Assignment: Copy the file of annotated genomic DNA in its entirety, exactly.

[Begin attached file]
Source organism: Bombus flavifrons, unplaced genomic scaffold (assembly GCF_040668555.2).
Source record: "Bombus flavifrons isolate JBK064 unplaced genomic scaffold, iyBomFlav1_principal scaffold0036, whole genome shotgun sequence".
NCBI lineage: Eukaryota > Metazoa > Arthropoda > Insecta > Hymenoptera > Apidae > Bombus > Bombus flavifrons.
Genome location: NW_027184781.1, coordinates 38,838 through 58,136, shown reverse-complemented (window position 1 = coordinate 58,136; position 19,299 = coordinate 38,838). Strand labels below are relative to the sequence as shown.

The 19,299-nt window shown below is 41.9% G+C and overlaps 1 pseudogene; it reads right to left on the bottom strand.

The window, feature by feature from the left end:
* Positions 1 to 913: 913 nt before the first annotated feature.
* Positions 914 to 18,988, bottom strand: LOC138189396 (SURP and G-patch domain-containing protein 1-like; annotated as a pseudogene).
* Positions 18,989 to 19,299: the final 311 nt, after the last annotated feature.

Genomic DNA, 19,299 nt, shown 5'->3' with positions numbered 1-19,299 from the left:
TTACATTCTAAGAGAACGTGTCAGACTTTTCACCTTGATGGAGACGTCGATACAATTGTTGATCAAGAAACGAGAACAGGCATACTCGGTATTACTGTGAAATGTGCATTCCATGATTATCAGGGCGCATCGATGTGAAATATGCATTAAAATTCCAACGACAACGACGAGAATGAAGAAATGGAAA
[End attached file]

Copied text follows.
Source organism: Bombus flavifrons, unplaced genomic scaffold (assembly GCF_040668555.2).
Source record: "Bombus flavifrons isolate JBK064 unplaced genomic scaffold, iyBomFlav1_principal scaffold0036, whole genome shotgun sequence".
NCBI lineage: Eukaryota > Metazoa > Arthropoda > Insecta > Hymenoptera > Apidae > Bombus > Bombus flavifrons.
Genome location: NW_027184781.1, coordinates 38,838 through 58,136, shown reverse-complemented (window position 1 = coordinate 58,136; position 19,299 = coordinate 38,838). Strand labels below are relative to the sequence as shown.

The 19,299-nt window shown below is 41.9% G+C and overlaps 1 pseudogene; it reads right to left on the bottom strand.

The window, feature by feature from the left end:
* Positions 1 to 913: 913 nt before the first annotated feature.
* Positions 914 to 18,988, bottom strand: LOC138189396 (SURP and G-patch domain-containing protein 1-like; annotated as a pseudogene).
* Positions 18,989 to 19,299: the final 311 nt, after the last annotated feature.

Genomic DNA, 19,299 nt, shown 5'->3' with positions numbered 1-19,299 from the left:
TTACATTCTAAGAGAACGTGTCAGACTTTTCACCTTGATGGAGACGTCGATACAATTGTTGATCAAGAAACGAGAACAGGCATACTCGGTATTACTGTGAAATGTGCATTCCATGATTATCAGGGCGCATCGATGTGAAATATGCATTAAAATTCCAACGACAACGACGAGAATGAAGAAATGGAAA